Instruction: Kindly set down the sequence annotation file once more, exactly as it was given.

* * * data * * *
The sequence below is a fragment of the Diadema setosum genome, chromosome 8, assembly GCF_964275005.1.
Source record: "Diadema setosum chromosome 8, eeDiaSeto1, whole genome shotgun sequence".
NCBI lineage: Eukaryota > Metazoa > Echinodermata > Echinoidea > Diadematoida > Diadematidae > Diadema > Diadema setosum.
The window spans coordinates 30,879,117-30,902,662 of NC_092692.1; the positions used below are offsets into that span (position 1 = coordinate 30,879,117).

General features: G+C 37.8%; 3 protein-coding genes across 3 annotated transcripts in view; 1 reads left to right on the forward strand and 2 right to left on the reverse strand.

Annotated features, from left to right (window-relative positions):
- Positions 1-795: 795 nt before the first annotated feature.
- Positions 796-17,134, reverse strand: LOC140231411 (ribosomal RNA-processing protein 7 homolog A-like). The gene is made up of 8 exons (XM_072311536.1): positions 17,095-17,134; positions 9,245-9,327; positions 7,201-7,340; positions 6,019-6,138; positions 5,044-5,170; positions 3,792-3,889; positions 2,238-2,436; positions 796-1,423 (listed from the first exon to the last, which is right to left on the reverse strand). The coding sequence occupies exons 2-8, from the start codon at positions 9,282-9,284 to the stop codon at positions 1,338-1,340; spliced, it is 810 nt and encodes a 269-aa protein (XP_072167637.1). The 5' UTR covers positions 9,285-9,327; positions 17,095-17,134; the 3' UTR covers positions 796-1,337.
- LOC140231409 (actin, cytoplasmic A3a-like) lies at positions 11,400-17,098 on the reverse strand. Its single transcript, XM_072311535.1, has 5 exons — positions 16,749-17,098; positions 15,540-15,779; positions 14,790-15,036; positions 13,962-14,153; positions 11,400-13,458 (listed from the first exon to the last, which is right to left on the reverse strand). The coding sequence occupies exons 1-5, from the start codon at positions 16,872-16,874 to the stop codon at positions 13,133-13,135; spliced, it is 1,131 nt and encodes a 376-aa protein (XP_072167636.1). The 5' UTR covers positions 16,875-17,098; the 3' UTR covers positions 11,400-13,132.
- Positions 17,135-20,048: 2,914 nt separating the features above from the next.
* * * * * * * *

The sequence below is a fragment of the Diadema setosum genome, chromosome 8, assembly GCF_964275005.1.
Source record: "Diadema setosum chromosome 8, eeDiaSeto1, whole genome shotgun sequence".
NCBI lineage: Eukaryota > Metazoa > Echinodermata > Echinoidea > Diadematoida > Diadematidae > Diadema > Diadema setosum.
The window spans coordinates 30,879,117-30,902,662 of NC_092692.1; the positions used below are offsets into that span (position 1 = coordinate 30,879,117).

General features: G+C 37.8%; 3 protein-coding genes across 3 annotated transcripts in view; 1 reads left to right on the forward strand and 2 right to left on the reverse strand.

Annotated features, from left to right (window-relative positions):
- Positions 1-795: 795 nt before the first annotated feature.
- Positions 796-17,134, reverse strand: LOC140231411 (ribosomal RNA-processing protein 7 homolog A-like). The gene is made up of 8 exons (XM_072311536.1): positions 17,095-17,134; positions 9,245-9,327; positions 7,201-7,340; positions 6,019-6,138; positions 5,044-5,170; positions 3,792-3,889; positions 2,238-2,436; positions 796-1,423 (listed from the first exon to the last, which is right to left on the reverse strand). The coding sequence occupies exons 2-8, from the start codon at positions 9,282-9,284 to the stop codon at positions 1,338-1,340; spliced, it is 810 nt and encodes a 269-aa protein (XP_072167637.1). The 5' UTR covers positions 9,285-9,327; positions 17,095-17,134; the 3' UTR covers positions 796-1,337.
- LOC140231409 (actin, cytoplasmic A3a-like) lies at positions 11,400-17,098 on the reverse strand. Its single transcript, XM_072311535.1, has 5 exons — positions 16,749-17,098; positions 15,540-15,779; positions 14,790-15,036; positions 13,962-14,153; positions 11,400-13,458 (listed from the first exon to the last, which is right to left on the reverse strand). The coding sequence occupies exons 1-5, from the start codon at positions 16,872-16,874 to the stop codon at positions 13,133-13,135; spliced, it is 1,131 nt and encodes a 376-aa protein (XP_072167636.1). The 5' UTR covers positions 16,875-17,098; the 3' UTR covers positions 11,400-13,132.
- Positions 17,135-20,048: 2,914 nt separating the features above from the next.